Sadly, this one’s just for the boys. Mount Athos, Greece is a state within a state; and it’s the only state in the world which women are forbidden to enter. There’s not even any chickens or cows – just female cats which are only bred to get rid of the mice! If you look up “isolation” in the dictionary, you’d probably find a picture of Mount Athos. It sits 31 miles out into the Aegean Sea on a peninsula roughly 60km long. The actual mountain lies near the southern tip of the peninsula in a region called Halkidiki. For the past thousand years or so, it has been home to a community of Eastern Orthodox monks. Today there are 20 monasteries, and about 2,500 inhabitants. Time has basically stood still, and everyone still follows the Julian calendar and Byzantine time. Access is extremely limited, with only 100 Orthodox pilgrims and 10 non-Orthodox visitors allowed at a time. And these visitors can only be men over the age of 18. You need to apply for a permit about 6 months in advance, and most permits are only for a maximum of four days. During this time, you’re free to visit any monastery you wish. Mount Athos has remained virtually untouched by the events of the past 500 years. It is a fascinating place where hermits still live in caves, some of the churches boast more gold than many small countries and some of the world’s most beautiful beaches rarely get used.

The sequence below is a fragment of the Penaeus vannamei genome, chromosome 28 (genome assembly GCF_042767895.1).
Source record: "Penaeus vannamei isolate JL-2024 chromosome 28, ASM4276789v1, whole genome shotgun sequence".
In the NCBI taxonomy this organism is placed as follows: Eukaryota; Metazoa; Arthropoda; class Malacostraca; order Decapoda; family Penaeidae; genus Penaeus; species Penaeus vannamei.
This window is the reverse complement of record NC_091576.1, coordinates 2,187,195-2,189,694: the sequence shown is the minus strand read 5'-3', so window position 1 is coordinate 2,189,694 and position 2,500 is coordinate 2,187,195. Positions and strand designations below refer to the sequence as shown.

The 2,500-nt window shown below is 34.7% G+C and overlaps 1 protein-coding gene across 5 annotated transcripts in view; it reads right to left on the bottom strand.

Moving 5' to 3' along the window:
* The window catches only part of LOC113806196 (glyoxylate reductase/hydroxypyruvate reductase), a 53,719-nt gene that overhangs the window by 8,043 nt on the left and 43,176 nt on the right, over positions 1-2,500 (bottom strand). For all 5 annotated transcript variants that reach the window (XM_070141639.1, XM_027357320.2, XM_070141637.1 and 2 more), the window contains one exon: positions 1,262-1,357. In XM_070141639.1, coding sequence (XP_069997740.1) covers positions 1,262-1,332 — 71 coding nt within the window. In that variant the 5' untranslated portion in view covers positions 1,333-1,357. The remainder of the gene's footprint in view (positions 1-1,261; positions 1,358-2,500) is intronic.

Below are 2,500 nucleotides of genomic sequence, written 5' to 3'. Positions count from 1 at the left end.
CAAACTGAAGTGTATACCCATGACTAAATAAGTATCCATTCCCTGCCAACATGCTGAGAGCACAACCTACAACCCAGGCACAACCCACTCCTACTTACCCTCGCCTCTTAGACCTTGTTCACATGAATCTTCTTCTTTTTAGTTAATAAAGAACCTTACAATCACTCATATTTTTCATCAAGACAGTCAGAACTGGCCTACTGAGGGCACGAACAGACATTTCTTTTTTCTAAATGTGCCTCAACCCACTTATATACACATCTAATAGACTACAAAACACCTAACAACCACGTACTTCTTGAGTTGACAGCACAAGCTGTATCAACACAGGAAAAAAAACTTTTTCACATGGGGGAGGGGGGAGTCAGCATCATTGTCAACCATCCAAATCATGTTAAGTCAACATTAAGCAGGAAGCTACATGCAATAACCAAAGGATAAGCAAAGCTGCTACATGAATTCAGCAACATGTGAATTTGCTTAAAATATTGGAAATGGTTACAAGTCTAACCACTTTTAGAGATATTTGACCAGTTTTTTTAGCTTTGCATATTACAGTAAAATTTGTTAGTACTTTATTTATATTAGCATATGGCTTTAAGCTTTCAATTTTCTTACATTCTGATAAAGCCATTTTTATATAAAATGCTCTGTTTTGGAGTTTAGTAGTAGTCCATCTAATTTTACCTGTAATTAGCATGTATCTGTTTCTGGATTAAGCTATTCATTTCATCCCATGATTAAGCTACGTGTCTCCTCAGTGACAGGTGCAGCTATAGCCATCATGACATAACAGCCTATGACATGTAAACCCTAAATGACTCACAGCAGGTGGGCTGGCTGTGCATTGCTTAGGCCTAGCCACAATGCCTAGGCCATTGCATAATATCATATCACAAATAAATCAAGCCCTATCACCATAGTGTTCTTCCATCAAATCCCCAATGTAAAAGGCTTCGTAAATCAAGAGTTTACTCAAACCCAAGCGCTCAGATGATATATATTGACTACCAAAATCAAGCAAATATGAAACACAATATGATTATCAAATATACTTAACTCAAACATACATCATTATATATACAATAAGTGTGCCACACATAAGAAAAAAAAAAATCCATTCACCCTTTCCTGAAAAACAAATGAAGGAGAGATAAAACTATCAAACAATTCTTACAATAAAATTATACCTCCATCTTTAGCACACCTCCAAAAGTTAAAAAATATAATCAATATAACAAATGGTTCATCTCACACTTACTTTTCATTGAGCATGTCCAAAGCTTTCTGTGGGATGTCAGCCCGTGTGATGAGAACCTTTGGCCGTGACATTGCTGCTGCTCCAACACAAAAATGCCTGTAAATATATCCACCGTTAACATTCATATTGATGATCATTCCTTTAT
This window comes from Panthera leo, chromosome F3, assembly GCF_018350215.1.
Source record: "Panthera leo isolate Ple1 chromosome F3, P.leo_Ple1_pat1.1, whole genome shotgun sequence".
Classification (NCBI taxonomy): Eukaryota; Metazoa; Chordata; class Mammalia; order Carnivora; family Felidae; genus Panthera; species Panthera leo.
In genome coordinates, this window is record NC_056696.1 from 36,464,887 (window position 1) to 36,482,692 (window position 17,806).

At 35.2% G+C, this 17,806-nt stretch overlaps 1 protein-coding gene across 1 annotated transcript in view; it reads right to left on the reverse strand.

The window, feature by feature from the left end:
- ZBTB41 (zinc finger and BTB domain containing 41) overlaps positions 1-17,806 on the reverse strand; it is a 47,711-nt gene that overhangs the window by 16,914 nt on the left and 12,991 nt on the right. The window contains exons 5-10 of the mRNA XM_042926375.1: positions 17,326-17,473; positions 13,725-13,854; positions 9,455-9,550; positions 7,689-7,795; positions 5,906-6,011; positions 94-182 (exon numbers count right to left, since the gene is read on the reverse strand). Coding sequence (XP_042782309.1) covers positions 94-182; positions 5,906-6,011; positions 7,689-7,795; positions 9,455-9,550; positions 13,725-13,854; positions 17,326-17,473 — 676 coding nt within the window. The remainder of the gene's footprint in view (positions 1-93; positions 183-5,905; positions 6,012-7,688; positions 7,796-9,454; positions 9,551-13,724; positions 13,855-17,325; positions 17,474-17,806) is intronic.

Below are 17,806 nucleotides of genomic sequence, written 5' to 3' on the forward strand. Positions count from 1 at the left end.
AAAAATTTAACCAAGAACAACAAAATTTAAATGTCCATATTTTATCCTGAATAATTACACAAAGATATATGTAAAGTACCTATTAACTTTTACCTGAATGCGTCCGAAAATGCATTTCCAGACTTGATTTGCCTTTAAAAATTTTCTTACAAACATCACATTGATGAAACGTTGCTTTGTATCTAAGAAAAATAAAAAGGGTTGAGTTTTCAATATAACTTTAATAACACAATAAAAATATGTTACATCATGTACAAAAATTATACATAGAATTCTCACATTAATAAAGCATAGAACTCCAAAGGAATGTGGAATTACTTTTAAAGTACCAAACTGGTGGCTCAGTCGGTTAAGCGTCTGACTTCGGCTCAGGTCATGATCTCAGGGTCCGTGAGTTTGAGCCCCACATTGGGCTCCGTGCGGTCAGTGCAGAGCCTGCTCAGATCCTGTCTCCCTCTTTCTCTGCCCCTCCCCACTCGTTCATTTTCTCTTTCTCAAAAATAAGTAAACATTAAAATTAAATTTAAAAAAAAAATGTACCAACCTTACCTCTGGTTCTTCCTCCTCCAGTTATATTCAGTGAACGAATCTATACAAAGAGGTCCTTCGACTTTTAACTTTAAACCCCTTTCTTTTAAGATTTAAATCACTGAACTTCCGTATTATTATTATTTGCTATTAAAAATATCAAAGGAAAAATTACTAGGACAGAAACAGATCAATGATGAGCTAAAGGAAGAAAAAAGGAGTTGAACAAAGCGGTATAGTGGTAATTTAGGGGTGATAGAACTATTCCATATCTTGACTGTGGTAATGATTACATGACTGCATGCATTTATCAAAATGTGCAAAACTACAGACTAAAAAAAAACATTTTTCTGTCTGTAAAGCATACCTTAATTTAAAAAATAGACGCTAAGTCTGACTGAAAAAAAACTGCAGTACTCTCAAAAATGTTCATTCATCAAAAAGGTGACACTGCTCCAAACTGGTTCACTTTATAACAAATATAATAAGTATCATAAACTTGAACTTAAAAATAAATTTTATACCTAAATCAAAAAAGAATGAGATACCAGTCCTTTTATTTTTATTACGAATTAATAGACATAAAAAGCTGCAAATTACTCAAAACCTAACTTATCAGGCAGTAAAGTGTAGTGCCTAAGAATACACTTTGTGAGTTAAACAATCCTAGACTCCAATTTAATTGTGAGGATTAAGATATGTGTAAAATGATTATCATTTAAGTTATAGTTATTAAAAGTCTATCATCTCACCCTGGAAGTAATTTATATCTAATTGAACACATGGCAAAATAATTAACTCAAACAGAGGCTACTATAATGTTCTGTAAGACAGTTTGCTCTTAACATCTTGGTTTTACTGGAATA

It doesn’t get more chilled than Rastafarianism. Go pay your respects on this tiny piece of land to which the movement is intrinsically linked. In 1948 the Ethiopian Emperor, Halie Selassie I, donated 500 acres of his private land to members of the Rastafari Movement, so they could return to Africa. This included settlers from Jamaica and other parts of the Caribbean. It’s about 240km from Addis Ababab and still pretty untouched. You’ll feel like a rockstar the minute you arrive, with giggling kids swarming you like a rash. It’s pretty hard to get overwhelmed, although if you do start to feel a little tense, don’t forget that the Rastas believe in the use of cannabis and the rejection of western society. So turn up, tune in and drop out. It’s good for the soul.